“He will spend the rest of his life in prison.” This is the fate of 33-year-old Lucy Letby, in the words pronounced today by Judge James Goss at the end of a long sentence in which she recalled the crimes committed by the most heinous serial killer of children in recent British history.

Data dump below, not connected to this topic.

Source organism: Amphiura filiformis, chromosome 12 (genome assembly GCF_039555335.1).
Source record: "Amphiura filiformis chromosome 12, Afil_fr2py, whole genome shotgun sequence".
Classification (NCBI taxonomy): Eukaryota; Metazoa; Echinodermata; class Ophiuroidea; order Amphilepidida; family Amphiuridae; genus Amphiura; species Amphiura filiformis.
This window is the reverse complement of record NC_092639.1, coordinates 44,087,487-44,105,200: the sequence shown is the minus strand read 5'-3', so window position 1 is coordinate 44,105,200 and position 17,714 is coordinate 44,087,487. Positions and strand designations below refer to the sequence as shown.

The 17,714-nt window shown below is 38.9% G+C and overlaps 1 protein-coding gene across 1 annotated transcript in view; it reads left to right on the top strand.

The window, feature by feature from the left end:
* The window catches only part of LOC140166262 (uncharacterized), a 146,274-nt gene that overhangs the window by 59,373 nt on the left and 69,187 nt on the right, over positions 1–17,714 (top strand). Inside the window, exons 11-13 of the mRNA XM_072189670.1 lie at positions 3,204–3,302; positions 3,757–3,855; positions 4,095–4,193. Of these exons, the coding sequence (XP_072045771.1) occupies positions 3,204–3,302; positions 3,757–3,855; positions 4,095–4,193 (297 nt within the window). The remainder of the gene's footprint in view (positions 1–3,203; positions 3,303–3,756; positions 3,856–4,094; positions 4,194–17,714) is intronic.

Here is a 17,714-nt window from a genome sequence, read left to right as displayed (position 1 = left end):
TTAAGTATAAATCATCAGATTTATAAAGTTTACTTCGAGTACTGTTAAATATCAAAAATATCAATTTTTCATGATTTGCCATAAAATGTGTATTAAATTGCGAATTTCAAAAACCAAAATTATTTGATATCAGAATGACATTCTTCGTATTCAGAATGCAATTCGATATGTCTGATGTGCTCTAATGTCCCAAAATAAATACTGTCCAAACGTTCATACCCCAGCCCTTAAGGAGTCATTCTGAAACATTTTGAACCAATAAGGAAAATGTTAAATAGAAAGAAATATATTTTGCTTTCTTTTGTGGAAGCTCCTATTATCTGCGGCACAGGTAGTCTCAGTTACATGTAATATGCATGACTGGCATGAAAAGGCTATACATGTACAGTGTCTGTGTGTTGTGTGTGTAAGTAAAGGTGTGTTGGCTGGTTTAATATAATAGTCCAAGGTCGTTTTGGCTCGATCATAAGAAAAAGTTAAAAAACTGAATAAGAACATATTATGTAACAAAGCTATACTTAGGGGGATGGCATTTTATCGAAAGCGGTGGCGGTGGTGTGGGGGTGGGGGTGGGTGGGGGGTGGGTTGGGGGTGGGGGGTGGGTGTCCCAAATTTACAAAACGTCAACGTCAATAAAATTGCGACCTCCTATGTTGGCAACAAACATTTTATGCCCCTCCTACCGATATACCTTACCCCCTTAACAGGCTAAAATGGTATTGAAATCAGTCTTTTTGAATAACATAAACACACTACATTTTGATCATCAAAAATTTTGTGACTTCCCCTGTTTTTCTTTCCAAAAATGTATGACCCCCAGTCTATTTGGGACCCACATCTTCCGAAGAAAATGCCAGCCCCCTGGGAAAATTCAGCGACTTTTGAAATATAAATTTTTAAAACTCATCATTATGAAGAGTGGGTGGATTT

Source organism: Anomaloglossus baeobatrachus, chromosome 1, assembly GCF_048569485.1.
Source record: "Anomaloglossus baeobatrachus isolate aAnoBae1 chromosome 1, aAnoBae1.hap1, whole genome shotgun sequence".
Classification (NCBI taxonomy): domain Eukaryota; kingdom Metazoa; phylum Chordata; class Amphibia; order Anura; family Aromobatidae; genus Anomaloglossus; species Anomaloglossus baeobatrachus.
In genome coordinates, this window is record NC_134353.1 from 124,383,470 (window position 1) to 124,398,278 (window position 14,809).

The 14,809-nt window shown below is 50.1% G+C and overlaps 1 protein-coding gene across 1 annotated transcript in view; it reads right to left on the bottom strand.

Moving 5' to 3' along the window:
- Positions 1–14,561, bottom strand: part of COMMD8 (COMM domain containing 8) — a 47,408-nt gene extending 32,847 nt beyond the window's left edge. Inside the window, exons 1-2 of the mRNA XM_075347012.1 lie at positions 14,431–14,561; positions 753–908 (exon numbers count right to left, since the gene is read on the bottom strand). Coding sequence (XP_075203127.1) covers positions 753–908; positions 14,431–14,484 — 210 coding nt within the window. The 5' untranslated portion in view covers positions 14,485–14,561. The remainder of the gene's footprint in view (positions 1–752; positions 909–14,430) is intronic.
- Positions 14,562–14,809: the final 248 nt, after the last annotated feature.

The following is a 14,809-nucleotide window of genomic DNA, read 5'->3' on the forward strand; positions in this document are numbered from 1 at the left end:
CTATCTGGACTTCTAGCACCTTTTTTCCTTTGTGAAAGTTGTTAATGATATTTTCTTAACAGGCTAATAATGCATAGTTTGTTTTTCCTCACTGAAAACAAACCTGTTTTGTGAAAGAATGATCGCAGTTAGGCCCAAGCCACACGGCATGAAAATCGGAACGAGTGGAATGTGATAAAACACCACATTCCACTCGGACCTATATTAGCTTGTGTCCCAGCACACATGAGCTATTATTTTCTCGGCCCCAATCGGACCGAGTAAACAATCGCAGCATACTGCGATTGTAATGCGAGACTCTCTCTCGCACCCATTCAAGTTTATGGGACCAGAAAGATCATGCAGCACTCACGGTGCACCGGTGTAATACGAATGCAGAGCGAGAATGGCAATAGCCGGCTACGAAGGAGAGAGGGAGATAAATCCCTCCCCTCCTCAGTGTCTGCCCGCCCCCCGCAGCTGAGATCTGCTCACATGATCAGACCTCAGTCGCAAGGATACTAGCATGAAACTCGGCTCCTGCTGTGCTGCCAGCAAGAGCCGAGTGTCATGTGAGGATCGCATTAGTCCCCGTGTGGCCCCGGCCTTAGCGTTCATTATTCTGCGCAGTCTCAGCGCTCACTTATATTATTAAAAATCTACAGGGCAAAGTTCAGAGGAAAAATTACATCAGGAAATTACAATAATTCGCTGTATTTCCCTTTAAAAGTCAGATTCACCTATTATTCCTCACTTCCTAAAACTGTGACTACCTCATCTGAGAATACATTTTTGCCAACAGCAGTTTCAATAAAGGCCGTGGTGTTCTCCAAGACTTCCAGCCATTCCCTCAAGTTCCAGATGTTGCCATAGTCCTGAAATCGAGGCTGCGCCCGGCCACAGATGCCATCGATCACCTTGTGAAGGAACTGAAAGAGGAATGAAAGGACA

But the life sentence without the possibility of parole handed down to the English nurse who killed seven newborn babies and attempted to murder six others while working in the maternity ward of the Countess of Chester Hospital between 2015 and 2016 did not end the controversy around this story. Starting from the reading of the sentence, which took place in the absence of the culprit, that she preferred to exploit her right, that of remaining in the cell of Manchester Crown Court, unleashing the anger of the parents of the victims already on the verge of suffering. Then, addressing an empty chair, Judge Goss on live video spoke of “premeditation, calculation and wickedness”, almost recognizing sadism in Letby’s actions, which had an “immense impact” on many families. The fathers and mothers in the hall heard him, some in tears. In describing the cases of newborns that ended up in Letby’s hands one by one, the lethal methods used against them were recalled: the nurse was especially furious with premature babies and during the night shift she injected air into her little victims, overfed them with milk or poisoned them with insulin. For the judge, Letby even felt a “detached enthusiasm” when the resuscitation of the children she targeted without the knowledge of her colleagues was attempted: a behavior that goes “against the normal human instincts to feed and take care” of the little ones. And again, “he showed no remorse and there are no extenuating circumstances”, and continued to deny his crimes. Harsh words that did not appease the indignation for the condemned woman’s failure to appear in court. Conservative Prime Minister Rishi Sunak has even intervened accusing of “cowardice” those guilty of such heinous crimes who do not confront their victims. The parents of the killed children did not hold back their anger in their statements: for one mother it was Letby’s “last act of wickedness”, another wished the nurse a very long life to spend every day suffering as much as Done. And there is already talk of a possible modification of the law to oblige the guilty to personally face the reading of the sentence in court and above all the words spoken against them by the families of the victims. The trial, which lasted ten months, with the Manchester Crown Court jury taking 22 days to reach the guilty verdict, ended with a series of questions still open. Hopefully some will be answered by the independent investigation announced by the government to understand why in the English public hospital where the nurse worked from 2012 to 2016, her criminal activity was not stopped after the first suspicious deaths that occurred in the maternity ward. It still remains to be clarified how many newborns actually ended up in the clutches of Letby. In fact, the police have identified around 30 children who suffered “suspicious” accidents at the Countess of Chester while also investigating those born in the Liverpool women’s hospital, where the nurse had done a traineeship. The detectives are analyzing the files clinics for about 4,000 babies who were born in the maternity wards of the two centers between 2012 and 2015. The seriousness of the legal case was also underlined by the intervention of the Crown Prosecution Service, according to which the former nurse “will never again be able to inflict suffering.” Letby is the fourth woman in England and Wales to receive such a harsh prison sentence.